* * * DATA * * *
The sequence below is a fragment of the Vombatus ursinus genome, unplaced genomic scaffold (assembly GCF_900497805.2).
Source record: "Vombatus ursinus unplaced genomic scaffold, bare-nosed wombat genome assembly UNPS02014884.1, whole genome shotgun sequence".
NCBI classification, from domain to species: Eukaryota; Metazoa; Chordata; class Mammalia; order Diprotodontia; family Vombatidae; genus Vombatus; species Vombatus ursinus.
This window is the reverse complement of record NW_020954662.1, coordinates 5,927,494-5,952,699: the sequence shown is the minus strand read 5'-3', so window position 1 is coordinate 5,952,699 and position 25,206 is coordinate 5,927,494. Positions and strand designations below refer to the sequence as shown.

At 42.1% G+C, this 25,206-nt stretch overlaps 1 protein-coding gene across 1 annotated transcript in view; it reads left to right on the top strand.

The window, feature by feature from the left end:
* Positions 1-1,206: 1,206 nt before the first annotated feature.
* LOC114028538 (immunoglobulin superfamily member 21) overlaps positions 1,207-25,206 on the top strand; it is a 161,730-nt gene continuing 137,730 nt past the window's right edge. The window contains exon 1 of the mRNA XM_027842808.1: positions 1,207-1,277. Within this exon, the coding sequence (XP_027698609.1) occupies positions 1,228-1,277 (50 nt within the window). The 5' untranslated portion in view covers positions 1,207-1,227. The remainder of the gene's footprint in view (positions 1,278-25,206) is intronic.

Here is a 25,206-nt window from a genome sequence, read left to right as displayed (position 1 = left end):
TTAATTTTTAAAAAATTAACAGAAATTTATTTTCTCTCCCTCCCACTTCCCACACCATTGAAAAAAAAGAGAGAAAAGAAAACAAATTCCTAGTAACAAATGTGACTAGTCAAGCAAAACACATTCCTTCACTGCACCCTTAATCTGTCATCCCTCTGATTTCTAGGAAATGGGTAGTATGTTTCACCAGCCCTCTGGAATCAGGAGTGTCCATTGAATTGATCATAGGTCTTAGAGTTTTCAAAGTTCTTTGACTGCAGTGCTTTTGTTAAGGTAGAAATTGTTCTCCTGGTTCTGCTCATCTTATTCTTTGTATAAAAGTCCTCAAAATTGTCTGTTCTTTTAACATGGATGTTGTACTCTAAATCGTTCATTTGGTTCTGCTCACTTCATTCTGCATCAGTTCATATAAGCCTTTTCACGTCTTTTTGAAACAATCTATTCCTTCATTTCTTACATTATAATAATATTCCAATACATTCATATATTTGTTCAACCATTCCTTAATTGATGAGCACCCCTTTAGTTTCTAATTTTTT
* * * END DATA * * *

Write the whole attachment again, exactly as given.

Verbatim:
The sequence below is a fragment of the Vombatus ursinus genome, unplaced genomic scaffold (assembly GCF_900497805.2).
Source record: "Vombatus ursinus unplaced genomic scaffold, bare-nosed wombat genome assembly UNPS02014884.1, whole genome shotgun sequence".
NCBI classification, from domain to species: Eukaryota; Metazoa; Chordata; class Mammalia; order Diprotodontia; family Vombatidae; genus Vombatus; species Vombatus ursinus.
This window is the reverse complement of record NW_020954662.1, coordinates 5,927,494-5,952,699: the sequence shown is the minus strand read 5'-3', so window position 1 is coordinate 5,952,699 and position 25,206 is coordinate 5,927,494. Positions and strand designations below refer to the sequence as shown.

At 42.1% G+C, this 25,206-nt stretch overlaps 1 protein-coding gene across 1 annotated transcript in view; it reads left to right on the top strand.

The window, feature by feature from the left end:
* Positions 1-1,206: 1,206 nt before the first annotated feature.
* LOC114028538 (immunoglobulin superfamily member 21) overlaps positions 1,207-25,206 on the top strand; it is a 161,730-nt gene continuing 137,730 nt past the window's right edge. The window contains exon 1 of the mRNA XM_027842808.1: positions 1,207-1,277. Within this exon, the coding sequence (XP_027698609.1) occupies positions 1,228-1,277 (50 nt within the window). The 5' untranslated portion in view covers positions 1,207-1,227. The remainder of the gene's footprint in view (positions 1,278-25,206) is intronic.

Here is a 25,206-nt window from a genome sequence, read left to right as displayed (position 1 = left end):
TTAATTTTTAAAAAATTAACAGAAATTTATTTTCTCTCCCTCCCACTTCCCACACCATTGAAAAAAAAGAGAGAAAAGAAAACAAATTCCTAGTAACAAATGTGACTAGTCAAGCAAAACACATTCCTTCACTGCACCCTTAATCTGTCATCCCTCTGATTTCTAGGAAATGGGTAGTATGTTTCACCAGCCCTCTGGAATCAGGAGTGTCCATTGAATTGATCATAGGTCTTAGAGTTTTCAAAGTTCTTTGACTGCAGTGCTTTTGTTAAGGTAGAAATTGTTCTCCTGGTTCTGCTCATCTTATTCTTTGTATAAAAGTCCTCAAAATTGTCTGTTCTTTTAACATGGATGTTGTACTCTAAATCGTTCATTTGGTTCTGCTCACTTCATTCTGCATCAGTTCATATAAGCCTTTTCACGTCTTTTTGAAACAATCTATTCCTTCATTTCTTACATTATAATAATATTCCAATACATTCATATATTTGTTCAACCATTCCTTAATTGATGAGCACCCCTTTAGTTTCTAATTTTTT